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Livesquawk - US Briefing - Wednesday 09.06
US Briefing - Wednesday 09.06
Headlines
  • Biden Shifts Infrastructure Talks To New Bipartisan Senate Group
  • US And EU To End For Good Trump’s USD18Bln Tariff Fight
  • US Senate Passes Sweeping Bill To Address China Tech Threat
  • Germany To Extend Aid For Firms Hit By Covid-19 Till End Of Sep.
  • Germany's VDMA Lifts 2021 Engineering Production Forecast
  • Germany Faces EU Backlash A Year After ECB Court Ruling
  • Riksbank’s Ingves: Supply Bottlenecks Not An Inflation Threat
  • ECB To Hold Retreat June 18-20 To Discuss Strategy Review
  • UK, EU Head For Brexit Talks As Sausage Spat Spills Into G-7
  • BoE’s Haldane: May Need To Start Turning Off The Stimulus Tap
  • Japan's Suga: Aim To Vaccinate All Those Who Want By Oct-Nov
  • Chinese May Factory Inflation Soars To 2008 High: Up 9% Y/Y
  • Final Terms For Greece EUR2.5Bln 0.75% 2031 Tap At MS+82
  • Libya’s Waha Oil Output Slips To 130K B/D Due To Pipeline Leak
  • Iran: Most Oil Output To Come Back In 1 Month if Sanctions Ease
  • API Shows Crude Stockpiles Fell By 2.1Mln, Fuel Stocks Rose
  • US Extends Olive Branch To Iran Before Round Of Atomic Talks
  • Airbus Set To Move Ahead With A350 Freighter Within Weeks
  • EU Travel Stocks Gain On US Move To Ease The Travel Warning
  • Shell CEO: Shell To Accelerate Emissions Cut After Court Ruling
Commentary
BoC Set To Leave Policy Unchanged As Economy Reopens

Source: Bank of Canada

Canada’s economy is outperforming the forecast of the country’s central bank, with rate setters saying households and businesses are exhibiting “impressive resilience” despite the pandemic, and the national vaccination programme is ahead of schedule. However, do not expect the Bank of Canada’s monetary policy committee to announce any major tightening measures at the conclusion of its meeting. The bank’s governing council is widely anticipated to keep its benchmark interest rate at 0.25% on Wednesday, and the quantitative easing programme is set to continue at a pace of CAD3bln a week. Policymakers are unlikely to signal a further reduction in the bank’s quantitative easing programme this month.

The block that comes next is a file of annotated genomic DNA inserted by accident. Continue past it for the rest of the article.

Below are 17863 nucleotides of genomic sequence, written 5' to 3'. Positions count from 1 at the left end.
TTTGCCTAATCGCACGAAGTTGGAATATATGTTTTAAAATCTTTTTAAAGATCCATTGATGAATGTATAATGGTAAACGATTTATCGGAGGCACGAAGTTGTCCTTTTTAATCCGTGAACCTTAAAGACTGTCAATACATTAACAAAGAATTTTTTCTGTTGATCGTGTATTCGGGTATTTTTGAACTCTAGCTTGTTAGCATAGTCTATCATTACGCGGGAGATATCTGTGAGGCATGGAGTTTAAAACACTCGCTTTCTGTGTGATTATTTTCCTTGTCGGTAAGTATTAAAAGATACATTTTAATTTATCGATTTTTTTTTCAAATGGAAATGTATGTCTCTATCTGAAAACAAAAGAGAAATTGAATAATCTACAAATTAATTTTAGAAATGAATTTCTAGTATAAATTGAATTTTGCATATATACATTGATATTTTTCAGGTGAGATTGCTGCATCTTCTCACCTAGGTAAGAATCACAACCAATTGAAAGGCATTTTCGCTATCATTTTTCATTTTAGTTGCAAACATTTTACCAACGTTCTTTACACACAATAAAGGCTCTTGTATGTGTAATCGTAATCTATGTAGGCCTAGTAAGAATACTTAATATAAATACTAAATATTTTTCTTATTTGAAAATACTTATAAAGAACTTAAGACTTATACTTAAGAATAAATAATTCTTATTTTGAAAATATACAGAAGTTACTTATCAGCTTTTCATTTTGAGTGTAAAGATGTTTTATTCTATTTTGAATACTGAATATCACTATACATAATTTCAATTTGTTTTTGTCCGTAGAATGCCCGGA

James Knightley of ING said, “We do not expect this policy meeting to deliver any substantial surprise for markets. After shifting to a hawkish bias at the April meeting, the data flow in Canada has on balance been neutral for rate expectations.” The central bank has generally led monetary policy among the major global economies, and further tapering of its quantitative easing programme is forecast for June. The BoC has already enacted two tapers of a billion each, from CAD5bln a week down to CAD3bln currently.

(LiveSquawk – Continue Reading)

US Inflation Expected To Hit Multi-Year High In May

US inflation will tip 13-year highs if May’s annual consumer price index rises in line with forecasts, which see the headline rate hitting a level last seen when oil prices peaked at USD 146 a barrel. Expectations for annual core inflation have prices at their strongest in nearly 20-years. Analysts look for an increase in headline CPI to 4.7% year-on-year versus 4.2% in April. On the month, forecasts are for a 0.4% gain, slowing from 0.8% previously. Annual core CPI is predicted to rise to 3.4% following 3% last month.